Mental Game Development is another coaching responsibility
When we talk about players’ mental game, we are usually referring to them having little or no confidence. It is very discouraging for coaches and parents to see kids play with no confidence and not know what to do about it. Of course, it is worse for the player themselves, as they cannot figure out how to get rid of their frustrations. Their body actions and demeanor tell the story. They appear self-centered and out for themselves. They do not want to act that way but seem not to control their emotions and appearance. Coaches can and should help each player’s mental game development.
The best coaches are continually working on the mental aspect of the game as well as the physical and realize that one without the other is a recipe for failure.
Mental game development coaching tips
Most athletes would say that success is dependent on having confidence. Confidence is the inner peace in an athlete that allows them to believe that their skills are enough for the job at hand. It often comes and goes in ballplayers depending on their recent success or failure rate. The more times they have that self-assurance, the easier it is for them to relax and concentrate, two essential ingredients to get in the best mental frame of mind to focus.
The good news is that there are ways to help players develop their mental games. Things coaches and parents should know and try:
- Understand that it is natural to show frustration when one’s self-assurance is low or non-existent.
- Talk to players one on one to get a feel for their mental state.
- Realize self-confidence does not come from praising kids all the time and increased confidence usually does not come from telling them how great they are doing.
- Give honest evaluations of their outward attitude in an empathetic voice, along with teaching them to accept and embrace challenges that sports present. Self-confidence comes with overcoming obstacles.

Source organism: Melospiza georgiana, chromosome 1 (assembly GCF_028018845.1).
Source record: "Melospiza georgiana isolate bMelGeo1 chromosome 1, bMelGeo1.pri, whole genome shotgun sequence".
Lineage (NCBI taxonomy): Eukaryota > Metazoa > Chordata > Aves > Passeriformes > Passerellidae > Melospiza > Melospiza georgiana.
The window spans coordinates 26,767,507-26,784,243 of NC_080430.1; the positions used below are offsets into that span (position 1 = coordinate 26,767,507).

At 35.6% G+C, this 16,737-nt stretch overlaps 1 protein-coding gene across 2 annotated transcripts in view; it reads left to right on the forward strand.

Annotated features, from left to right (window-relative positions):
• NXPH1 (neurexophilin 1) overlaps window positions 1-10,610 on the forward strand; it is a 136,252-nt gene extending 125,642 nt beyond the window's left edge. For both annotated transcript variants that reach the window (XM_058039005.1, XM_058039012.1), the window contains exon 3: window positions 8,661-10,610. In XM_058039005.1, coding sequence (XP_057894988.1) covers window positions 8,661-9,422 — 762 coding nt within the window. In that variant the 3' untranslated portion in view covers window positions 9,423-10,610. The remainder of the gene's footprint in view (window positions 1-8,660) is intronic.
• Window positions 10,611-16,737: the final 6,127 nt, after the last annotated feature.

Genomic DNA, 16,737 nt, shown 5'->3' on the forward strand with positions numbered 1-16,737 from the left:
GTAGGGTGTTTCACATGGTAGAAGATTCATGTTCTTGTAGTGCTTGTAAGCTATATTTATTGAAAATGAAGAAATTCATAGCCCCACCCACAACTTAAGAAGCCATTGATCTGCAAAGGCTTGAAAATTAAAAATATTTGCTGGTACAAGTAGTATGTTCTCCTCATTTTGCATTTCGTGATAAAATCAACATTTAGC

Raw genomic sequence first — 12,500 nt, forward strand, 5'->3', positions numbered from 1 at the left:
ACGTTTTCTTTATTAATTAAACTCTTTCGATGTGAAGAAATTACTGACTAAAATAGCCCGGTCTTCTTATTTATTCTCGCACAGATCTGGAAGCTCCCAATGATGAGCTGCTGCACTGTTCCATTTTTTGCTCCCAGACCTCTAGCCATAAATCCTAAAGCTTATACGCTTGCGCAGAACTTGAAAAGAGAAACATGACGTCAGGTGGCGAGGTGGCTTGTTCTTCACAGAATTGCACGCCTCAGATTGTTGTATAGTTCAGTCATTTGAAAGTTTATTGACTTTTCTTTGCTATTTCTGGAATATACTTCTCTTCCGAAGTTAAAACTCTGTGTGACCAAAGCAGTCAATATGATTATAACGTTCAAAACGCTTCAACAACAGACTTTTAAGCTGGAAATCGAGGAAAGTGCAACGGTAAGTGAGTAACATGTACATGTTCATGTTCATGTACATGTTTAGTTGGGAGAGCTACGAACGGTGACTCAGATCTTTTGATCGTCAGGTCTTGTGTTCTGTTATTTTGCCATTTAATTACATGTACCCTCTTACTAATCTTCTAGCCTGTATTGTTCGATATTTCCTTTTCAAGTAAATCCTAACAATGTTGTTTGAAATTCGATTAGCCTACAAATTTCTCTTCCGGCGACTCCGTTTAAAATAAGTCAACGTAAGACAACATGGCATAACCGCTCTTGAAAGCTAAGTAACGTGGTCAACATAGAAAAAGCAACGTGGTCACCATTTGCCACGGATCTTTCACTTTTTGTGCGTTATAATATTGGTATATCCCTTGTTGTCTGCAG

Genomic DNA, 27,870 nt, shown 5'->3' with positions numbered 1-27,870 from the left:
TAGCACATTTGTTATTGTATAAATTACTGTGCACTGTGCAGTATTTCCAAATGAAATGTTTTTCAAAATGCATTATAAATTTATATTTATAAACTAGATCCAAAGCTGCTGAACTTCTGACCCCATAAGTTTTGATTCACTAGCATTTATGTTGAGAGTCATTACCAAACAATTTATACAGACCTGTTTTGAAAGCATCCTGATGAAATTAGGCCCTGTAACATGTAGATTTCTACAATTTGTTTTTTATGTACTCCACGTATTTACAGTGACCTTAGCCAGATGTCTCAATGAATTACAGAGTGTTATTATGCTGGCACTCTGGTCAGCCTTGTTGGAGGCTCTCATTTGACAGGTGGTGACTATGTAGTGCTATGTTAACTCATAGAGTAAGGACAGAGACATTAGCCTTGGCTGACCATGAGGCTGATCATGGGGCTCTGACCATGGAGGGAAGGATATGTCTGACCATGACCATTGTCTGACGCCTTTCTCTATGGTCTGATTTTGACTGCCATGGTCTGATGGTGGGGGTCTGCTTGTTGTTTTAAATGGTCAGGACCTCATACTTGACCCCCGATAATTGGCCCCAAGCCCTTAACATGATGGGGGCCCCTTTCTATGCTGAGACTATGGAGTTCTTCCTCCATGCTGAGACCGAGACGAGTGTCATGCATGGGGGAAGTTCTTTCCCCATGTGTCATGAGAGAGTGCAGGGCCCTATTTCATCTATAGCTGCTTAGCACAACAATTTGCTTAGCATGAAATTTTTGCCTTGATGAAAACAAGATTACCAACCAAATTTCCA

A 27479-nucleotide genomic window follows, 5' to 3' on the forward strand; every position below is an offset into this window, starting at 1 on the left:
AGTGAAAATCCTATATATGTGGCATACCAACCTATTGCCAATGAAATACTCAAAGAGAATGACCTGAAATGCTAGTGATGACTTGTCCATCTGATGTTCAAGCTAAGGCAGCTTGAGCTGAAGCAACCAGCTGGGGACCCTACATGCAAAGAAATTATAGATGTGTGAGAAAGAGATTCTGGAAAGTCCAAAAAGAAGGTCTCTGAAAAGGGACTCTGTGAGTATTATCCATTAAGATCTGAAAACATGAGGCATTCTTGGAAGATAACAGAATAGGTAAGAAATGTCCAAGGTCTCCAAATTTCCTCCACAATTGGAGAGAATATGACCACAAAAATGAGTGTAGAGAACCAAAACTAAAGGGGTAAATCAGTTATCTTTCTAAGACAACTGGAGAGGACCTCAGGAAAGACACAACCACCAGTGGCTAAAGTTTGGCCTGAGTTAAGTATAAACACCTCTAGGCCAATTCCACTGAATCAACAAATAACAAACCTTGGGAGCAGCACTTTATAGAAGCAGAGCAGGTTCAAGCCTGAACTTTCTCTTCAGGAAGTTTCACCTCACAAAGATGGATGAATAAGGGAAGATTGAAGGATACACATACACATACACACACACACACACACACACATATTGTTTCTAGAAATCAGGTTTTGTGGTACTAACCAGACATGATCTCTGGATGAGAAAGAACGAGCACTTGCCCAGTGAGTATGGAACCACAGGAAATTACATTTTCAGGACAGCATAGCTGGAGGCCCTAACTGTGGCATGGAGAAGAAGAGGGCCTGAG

- Make sure you do not over-emphasize what players do on the field. Treating their sports accomplishments as “who they are” and as more important than other things they do is hurtful in the end.
- Do not be the “Helicopter adult” who handles every situation for kids. Let players deal with others and let kids have their voice. When it is apparent their attitude is dragging others down with them, then step in and talk to them about the situation.
- Explain to athletes that failure is a setback only when they do nothing about it and that staying focused on their goals is the key to advancement and fun.
- Make sure players realize that perfection is unattainable and not expected by you. Remind them of the things they control – effort and preparation – and your only request is that they give their best.
- Help players realize they cannot change past plays and not to dwell on them.
- Assist athletes in learning how to keep their mind in the present, having a fearless demeanor, and with the understanding that every play and game’s outcomes are independent of previous ones.
- Do not have statistics goals for kids because those only make them feel like a failure when they don’t reach them.
- Do not nag kids about practicing more.
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Baseball Mental Game development starts with a routine
Success is never easy in any sport with the game of baseball arguably the most difficult of all. The skills of throwing, hitting and fielding require great precision that takes many years with perfection never a real possibility.
Each year a player advances up a level in baseball, the mental game development of a ballplayer becomes a greater need. By the time a player reaches the professional level, the mental preparation is as important as the physical. The mental routine of professional ballplayers is a twenty-four-hour process, where players review the events of the past game, analyze them to see where they could have improved, before moving on to getting ready psychologically for the next game.
Another key to mental game development is helping players incorporate a mental routine. Some may say that it is superstition with athletes, but it mostly involves creating daily cues for games and before each play. Coaches must help players develop their habits that lead to inner peace that they are ready for the action and game.